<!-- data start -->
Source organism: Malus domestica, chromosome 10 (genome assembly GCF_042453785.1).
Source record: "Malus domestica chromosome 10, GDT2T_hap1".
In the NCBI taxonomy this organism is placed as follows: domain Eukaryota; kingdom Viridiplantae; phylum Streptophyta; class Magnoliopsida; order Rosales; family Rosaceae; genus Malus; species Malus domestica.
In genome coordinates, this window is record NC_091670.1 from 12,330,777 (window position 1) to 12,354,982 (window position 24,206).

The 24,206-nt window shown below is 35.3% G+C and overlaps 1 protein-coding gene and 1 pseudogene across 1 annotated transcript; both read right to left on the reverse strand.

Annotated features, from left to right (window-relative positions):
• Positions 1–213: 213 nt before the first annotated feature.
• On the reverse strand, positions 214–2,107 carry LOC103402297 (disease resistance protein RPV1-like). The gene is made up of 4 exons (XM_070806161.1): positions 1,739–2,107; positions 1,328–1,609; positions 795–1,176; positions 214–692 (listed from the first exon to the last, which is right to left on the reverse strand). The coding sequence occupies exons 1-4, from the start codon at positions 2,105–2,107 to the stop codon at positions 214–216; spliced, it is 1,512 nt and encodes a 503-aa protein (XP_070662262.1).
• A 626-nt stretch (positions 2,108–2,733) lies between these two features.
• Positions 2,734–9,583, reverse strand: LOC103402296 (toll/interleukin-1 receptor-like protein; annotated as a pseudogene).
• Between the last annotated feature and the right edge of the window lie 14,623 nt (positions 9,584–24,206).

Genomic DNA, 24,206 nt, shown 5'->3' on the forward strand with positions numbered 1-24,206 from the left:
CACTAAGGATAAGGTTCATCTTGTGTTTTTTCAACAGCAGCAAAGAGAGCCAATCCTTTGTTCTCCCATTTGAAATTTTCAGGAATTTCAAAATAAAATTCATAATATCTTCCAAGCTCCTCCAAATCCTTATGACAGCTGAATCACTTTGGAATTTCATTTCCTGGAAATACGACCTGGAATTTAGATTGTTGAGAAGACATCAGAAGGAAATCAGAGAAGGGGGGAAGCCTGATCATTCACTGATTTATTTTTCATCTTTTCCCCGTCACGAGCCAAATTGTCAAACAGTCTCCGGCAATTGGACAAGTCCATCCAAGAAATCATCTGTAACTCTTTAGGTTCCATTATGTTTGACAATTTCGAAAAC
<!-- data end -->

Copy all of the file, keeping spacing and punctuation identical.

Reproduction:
Source organism: Malus domestica, chromosome 10 (genome assembly GCF_042453785.1).
Source record: "Malus domestica chromosome 10, GDT2T_hap1".
In the NCBI taxonomy this organism is placed as follows: domain Eukaryota; kingdom Viridiplantae; phylum Streptophyta; class Magnoliopsida; order Rosales; family Rosaceae; genus Malus; species Malus domestica.
In genome coordinates, this window is record NC_091670.1 from 12,330,777 (window position 1) to 12,354,982 (window position 24,206).

The 24,206-nt window shown below is 35.3% G+C and overlaps 1 protein-coding gene and 1 pseudogene across 1 annotated transcript; both read right to left on the reverse strand.

Annotated features, from left to right (window-relative positions):
• Positions 1–213: 213 nt before the first annotated feature.
• On the reverse strand, positions 214–2,107 carry LOC103402297 (disease resistance protein RPV1-like). The gene is made up of 4 exons (XM_070806161.1): positions 1,739–2,107; positions 1,328–1,609; positions 795–1,176; positions 214–692 (listed from the first exon to the last, which is right to left on the reverse strand). The coding sequence occupies exons 1-4, from the start codon at positions 2,105–2,107 to the stop codon at positions 214–216; spliced, it is 1,512 nt and encodes a 503-aa protein (XP_070662262.1).
• A 626-nt stretch (positions 2,108–2,733) lies between these two features.
• Positions 2,734–9,583, reverse strand: LOC103402296 (toll/interleukin-1 receptor-like protein; annotated as a pseudogene).
• Between the last annotated feature and the right edge of the window lie 14,623 nt (positions 9,584–24,206).

Genomic DNA, 24,206 nt, shown 5'->3' on the forward strand with positions numbered 1-24,206 from the left:
CACTAAGGATAAGGTTCATCTTGTGTTTTTTCAACAGCAGCAAAGAGAGCCAATCCTTTGTTCTCCCATTTGAAATTTTCAGGAATTTCAAAATAAAATTCATAATATCTTCCAAGCTCCTCCAAATCCTTATGACAGCTGAATCACTTTGGAATTTCATTTCCTGGAAATACGACCTGGAATTTAGATTGTTGAGAAGACATCAGAAGGAAATCAGAGAAGGGGGGAAGCCTGATCATTCACTGATTTATTTTTCATCTTTTCCCCGTCACGAGCCAAATTGTCAAACAGTCTCCGGCAATTGGACAAGTCCATCCAAGAAATCATCTGTAACTCTTTAGGTTCCATTATGTTTGACAATTTCGAAAAC